so in places like san francisco today, los angeles, there may be a bit of an earthquake brewing. seven states today see voters head to the polls for the first time in a long time. what happens in california might be the most significant of all as these leaders and potential leaders are judged today by voters when they walk in to the voting booth. bill hemmer is here with more on what we will be watching tonight. bill, great to have you with us. >> welcome home. terrific work in london. great to have you back. >> martha: good to be back. a lot going on today. a look first at california, what should people be watching? >> i looked at the abc news poll. you nailed it a moment ago. when they talk about the economy and gas prices and inflation, those are the top three concerns among voters across america. it has to be reflected in california as well. especially when it comes to gas prices and inflation also. >> martha: so let's take a look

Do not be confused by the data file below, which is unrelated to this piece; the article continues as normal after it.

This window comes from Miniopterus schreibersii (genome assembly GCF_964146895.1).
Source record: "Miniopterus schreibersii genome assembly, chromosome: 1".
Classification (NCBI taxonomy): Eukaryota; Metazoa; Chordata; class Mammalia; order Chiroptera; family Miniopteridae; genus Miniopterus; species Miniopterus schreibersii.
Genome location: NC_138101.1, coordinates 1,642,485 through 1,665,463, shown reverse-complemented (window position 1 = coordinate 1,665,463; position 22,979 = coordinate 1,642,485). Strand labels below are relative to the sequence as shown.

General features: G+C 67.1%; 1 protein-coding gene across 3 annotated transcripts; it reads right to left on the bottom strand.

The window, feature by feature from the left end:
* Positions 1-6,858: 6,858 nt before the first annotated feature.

at the los angeles race for mayor. you have in rick caruso, somebody that used to be a republican, billionaire, poured millions into this race against karen bass, a long time member of congress. what are the tea leave there's? >> i tell you, california has a jungle primary. the two leading vote getters, whether they're two democrats or two republicans or a democrat and a republican, they'll go on to november to face off against each other. right now the polling would suggest that bass and caruso will advance in november. it's a very interesting race. caruso made a lot of money. he's a billionaire. he was a republican three years ago. l.a. has problems. they got problems like crime that we can show you in a moment. questions about the economy. talk about gas. kelly o'grady, our correspondent in l.a., she's standing at a gas station at 6:00 a.m. the prices are lit up behind her. it's $8 plus. she says $5 gasoline never